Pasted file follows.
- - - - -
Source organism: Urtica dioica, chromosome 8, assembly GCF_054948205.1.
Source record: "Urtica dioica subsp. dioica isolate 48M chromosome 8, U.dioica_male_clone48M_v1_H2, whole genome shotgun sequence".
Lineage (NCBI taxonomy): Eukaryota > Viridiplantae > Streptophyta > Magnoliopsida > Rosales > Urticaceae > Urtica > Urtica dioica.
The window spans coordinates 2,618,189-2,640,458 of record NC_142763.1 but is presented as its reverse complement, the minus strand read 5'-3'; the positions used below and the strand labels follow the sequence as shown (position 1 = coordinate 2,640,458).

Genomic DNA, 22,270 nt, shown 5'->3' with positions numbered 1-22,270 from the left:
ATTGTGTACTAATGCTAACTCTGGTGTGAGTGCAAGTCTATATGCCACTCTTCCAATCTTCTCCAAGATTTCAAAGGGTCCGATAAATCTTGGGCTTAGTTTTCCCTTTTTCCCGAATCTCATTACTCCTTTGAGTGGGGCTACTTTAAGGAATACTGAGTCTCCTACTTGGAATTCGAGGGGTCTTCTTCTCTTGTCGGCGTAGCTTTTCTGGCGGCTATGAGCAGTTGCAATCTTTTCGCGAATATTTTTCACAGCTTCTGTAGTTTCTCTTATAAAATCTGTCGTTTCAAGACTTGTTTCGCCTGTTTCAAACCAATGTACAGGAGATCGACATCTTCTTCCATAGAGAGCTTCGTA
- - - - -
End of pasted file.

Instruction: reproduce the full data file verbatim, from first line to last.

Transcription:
Source organism: Urtica dioica, chromosome 8, assembly GCF_054948205.1.
Source record: "Urtica dioica subsp. dioica isolate 48M chromosome 8, U.dioica_male_clone48M_v1_H2, whole genome shotgun sequence".
Lineage (NCBI taxonomy): Eukaryota > Viridiplantae > Streptophyta > Magnoliopsida > Rosales > Urticaceae > Urtica > Urtica dioica.
The window spans coordinates 2,618,189-2,640,458 of record NC_142763.1 but is presented as its reverse complement, the minus strand read 5'-3'; the positions used below and the strand labels follow the sequence as shown (position 1 = coordinate 2,640,458).

Genomic DNA, 22,270 nt, shown 5'->3' with positions numbered 1-22,270 from the left:
ATTGTGTACTAATGCTAACTCTGGTGTGAGTGCAAGTCTATATGCCACTCTTCCAATCTTCTCCAAGATTTCAAAGGGTCCGATAAATCTTGGGCTTAGTTTTCCCTTTTTCCCGAATCTCATTACTCCTTTGAGTGGGGCTACTTTAAGGAATACTGAGTCTCCTACTTGGAATTCGAGGGGTCTTCTTCTCTTGTCGGCGTAGCTTTTCTGGCGGCTATGAGCAGTTGCAATCTTTTCGCGAATATTTTTCACAGCTTCTGTAGTTTCTCTTATAAAATCTGTCGTTTCAAGACTTGTTTCGCCTGTTTCAAACCAATGTACAGGAGATCGACATCTTCTTCCATAGAGAGCTTCGTA